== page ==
Are You Making a Connection?

So, why are you here? What part of yourself did you bring today? What experience do you want to have? These are the questions I wish I could ask every one of you as you come through the museum’s doors. Then according to your answers I’d play matchmaker, pointing out an exhibit hall, hooking you up with just the right specimen or artifact so you could make a connection.

In today’s increasingly digitized world we are overwhelmed with visual images, most of which we ignore. You come to the museum and we’ve got…uh…more stuff for you to look at. Yet, you’re here. You could have stayed home twitching through a hundred television channels or trawling online for something, anything, about science. But you dealt with traffic and parking to experience something real, so what will you connect with and why?

Everyone coming to the museum brings their own individual history, likes and dislikes and those things obviously factor into the objects they find appealing. Suppose you love all things purple and you really like minerals, it’s no big revelation that one of your favorite specimens at HMNS might be the amethyst geode in the mineral hall. At this point, mentally Rolodex the specimens and artifacts you’ve come to love at HMNS. What do you never tire looking at, what do you always re-visit? Fossils? Shells? Taxidermied wildlife? A Native American pot? You can probably easily state the reasons why, too. Old stuff’s cool, shells are pretty, animals fascinate me, etc., etc. But let’s dig a little deeper.

Model: giraffe
Creative Commons License photo credit: jrsnchzhrs

Think of an object at the museum that caught your attention for no particular reason, it sorta surprised you. It might have been nothing special until you read the label, learned something new, and suddenly you saw that object differently. Or across the gallery something grabbed your eye and you absolutely had to know what that thing was. Aha! A connection’s been made, you’re not completely sure why, but you enjoy it and now it’s a favorite thing to see and share with others when you visit the museum.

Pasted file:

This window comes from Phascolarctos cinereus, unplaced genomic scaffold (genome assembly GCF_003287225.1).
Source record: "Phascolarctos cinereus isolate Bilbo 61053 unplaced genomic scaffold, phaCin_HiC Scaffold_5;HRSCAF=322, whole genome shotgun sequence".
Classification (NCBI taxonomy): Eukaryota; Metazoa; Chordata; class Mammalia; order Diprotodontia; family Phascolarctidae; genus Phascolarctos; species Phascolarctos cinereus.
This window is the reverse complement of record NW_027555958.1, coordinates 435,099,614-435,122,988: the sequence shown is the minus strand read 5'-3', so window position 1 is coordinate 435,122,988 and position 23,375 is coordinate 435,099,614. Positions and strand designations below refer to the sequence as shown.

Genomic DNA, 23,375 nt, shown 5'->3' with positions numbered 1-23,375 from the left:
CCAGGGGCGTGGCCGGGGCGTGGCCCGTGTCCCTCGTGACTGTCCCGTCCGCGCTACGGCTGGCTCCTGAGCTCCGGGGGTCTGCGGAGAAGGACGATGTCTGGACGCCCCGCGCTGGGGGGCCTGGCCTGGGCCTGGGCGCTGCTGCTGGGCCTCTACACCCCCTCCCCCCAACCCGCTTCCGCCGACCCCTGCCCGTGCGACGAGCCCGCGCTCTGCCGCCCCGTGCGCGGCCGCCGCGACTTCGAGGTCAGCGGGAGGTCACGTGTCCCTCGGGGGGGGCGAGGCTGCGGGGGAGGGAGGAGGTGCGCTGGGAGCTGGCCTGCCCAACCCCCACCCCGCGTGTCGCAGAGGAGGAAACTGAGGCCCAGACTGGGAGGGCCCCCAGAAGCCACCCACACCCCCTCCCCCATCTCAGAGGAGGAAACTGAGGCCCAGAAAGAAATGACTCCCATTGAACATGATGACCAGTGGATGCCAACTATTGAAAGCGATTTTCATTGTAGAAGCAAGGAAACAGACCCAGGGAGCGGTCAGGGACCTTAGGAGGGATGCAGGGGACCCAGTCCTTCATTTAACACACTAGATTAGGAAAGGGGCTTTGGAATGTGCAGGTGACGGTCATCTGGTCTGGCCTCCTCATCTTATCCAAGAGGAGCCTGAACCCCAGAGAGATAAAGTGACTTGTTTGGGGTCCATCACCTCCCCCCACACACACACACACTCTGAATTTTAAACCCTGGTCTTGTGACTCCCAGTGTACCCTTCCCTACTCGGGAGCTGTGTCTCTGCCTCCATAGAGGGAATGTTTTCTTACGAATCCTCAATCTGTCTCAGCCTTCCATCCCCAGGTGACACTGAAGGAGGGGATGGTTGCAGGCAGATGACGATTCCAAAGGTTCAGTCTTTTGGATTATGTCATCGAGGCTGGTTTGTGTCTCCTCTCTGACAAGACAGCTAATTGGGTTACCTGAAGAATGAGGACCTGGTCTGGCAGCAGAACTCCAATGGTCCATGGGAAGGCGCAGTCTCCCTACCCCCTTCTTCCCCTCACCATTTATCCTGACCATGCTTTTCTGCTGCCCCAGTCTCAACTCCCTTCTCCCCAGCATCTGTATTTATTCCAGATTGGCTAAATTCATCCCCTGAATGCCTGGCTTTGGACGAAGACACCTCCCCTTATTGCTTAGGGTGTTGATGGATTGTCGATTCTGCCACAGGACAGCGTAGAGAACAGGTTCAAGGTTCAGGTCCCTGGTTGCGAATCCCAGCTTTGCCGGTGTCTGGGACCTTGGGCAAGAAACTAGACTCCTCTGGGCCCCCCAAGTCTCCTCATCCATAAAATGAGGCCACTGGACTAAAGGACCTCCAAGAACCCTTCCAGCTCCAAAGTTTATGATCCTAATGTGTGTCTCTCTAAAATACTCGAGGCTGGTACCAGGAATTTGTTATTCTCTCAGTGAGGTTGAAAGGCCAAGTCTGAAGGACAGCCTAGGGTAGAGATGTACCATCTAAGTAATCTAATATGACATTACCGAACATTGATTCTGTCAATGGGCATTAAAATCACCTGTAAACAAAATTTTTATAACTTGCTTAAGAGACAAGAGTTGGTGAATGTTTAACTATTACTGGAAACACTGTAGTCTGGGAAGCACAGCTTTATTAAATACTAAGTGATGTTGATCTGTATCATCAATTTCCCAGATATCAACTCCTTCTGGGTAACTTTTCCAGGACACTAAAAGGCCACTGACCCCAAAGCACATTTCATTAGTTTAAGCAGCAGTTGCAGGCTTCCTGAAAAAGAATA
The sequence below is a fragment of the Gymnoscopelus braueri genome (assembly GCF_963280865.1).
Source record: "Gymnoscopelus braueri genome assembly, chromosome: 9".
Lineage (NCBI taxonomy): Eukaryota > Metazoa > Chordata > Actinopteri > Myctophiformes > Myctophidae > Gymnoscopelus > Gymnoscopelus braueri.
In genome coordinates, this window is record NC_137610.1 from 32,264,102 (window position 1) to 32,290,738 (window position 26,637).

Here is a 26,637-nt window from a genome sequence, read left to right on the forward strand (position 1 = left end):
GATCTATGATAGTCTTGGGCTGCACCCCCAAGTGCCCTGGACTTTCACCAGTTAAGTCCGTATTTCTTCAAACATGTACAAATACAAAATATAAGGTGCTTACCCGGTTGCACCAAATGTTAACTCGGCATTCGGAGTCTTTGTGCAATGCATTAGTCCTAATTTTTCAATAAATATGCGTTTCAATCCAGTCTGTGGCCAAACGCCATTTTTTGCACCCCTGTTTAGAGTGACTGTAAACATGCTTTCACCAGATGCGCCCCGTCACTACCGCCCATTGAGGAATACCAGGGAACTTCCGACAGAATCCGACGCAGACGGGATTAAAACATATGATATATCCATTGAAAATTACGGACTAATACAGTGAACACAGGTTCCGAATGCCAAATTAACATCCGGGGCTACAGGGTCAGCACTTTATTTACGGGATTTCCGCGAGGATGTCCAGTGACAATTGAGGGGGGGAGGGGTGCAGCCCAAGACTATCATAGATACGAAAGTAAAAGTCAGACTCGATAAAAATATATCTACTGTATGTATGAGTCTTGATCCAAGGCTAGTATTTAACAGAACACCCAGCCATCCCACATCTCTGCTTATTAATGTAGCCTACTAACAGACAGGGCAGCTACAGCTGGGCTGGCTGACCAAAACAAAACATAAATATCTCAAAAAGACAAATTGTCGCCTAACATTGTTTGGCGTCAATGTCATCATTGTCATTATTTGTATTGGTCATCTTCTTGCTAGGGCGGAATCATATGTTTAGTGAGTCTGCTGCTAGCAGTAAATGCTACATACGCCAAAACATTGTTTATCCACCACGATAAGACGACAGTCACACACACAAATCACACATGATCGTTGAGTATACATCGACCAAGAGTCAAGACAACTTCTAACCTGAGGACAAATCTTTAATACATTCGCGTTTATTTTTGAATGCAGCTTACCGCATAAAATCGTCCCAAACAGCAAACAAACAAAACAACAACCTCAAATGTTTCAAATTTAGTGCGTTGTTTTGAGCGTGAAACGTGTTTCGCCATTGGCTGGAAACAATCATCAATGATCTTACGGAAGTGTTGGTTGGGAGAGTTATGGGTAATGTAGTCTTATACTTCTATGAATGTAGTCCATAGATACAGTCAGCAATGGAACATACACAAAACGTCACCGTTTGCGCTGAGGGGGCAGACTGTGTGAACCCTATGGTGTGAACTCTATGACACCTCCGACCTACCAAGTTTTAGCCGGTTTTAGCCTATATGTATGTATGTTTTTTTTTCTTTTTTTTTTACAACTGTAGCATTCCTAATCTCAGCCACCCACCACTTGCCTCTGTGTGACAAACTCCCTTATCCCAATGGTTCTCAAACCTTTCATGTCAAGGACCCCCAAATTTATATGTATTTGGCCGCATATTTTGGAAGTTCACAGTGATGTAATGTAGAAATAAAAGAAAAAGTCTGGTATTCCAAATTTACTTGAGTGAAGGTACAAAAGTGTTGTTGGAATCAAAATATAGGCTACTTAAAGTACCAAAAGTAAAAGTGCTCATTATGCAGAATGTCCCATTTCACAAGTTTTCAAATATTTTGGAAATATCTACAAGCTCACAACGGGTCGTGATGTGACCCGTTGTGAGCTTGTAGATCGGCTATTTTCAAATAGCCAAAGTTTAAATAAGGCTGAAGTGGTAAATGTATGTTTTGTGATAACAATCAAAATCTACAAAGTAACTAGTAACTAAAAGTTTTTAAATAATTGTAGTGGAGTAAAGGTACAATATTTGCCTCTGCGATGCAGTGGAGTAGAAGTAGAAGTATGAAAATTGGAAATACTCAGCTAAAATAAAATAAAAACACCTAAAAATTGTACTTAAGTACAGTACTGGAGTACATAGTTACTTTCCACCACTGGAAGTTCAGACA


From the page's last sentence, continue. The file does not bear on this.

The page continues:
Let me assure you, that very real connection between you and your special item can’t be downloaded or digitized. To illustrate I’ll share one of my favorites - but I have to cheat a little. This specimen’s not on exhibit but is part of the vertebrate zoology collection. A few years back a giraffe died of old age at the Houston Zoo and the skull was sent over to Dr. Brooks, our Curator of Vertebrate Zoology. The giraffe was Hi-Lo, whom I remember fondly from my childhood zoo visits (that’s my personal history connection) so I was pleased his skull came into our collections. Then I observed that the horns, those knobby things on a giraffe’s head, are actually bone. Somehow I thought they’d be some sort of spongy cartilage. Who knew? But I gained new insight. Last, for no reason I can defend, I truly love the slender elongated sculptural beauty of the skull. It’s just cool. Yeah, I can google an image of a giraffe’s skull on any computer but it’ll never delight me the way that Hi-Lo’s does.

Ok, a connection’s been made. Where will it take you? Does it inspire enough to pursue further knowledge or is the experience of the connection enough in itself? As a child, the late great Stephen Jay Gould so loved the dinosaur skeletons at the American Museum of Natural History that he became a renowned paleontologist. Me? I enjoy looking at the giraffe’s skull over and over again but am content to remain a registrar. And here’s some more musings regarding our connections with objects. Why do we take photos of our favorite things in museums? Why do we take photos of ourselves with them? Why do we buy replicas of them in the museum gift shop?

Pharaoh hats
Creative Commons License photo credit: Zepfanman.com

Whew, lots of questions in this blog! Now it’s your turn, let’s make this a discussion. Which objects do you think best represent the museum; are there iconic objects that connect with every visitor? Communicate with us; tell us what your favorite HMNS artifacts and specimens are and why. Because, if I could, the last question I’d ask when you go out the museum’s doors would be: Did you make a connection?

Donna Meadows
Associate Registrar, Acquisitions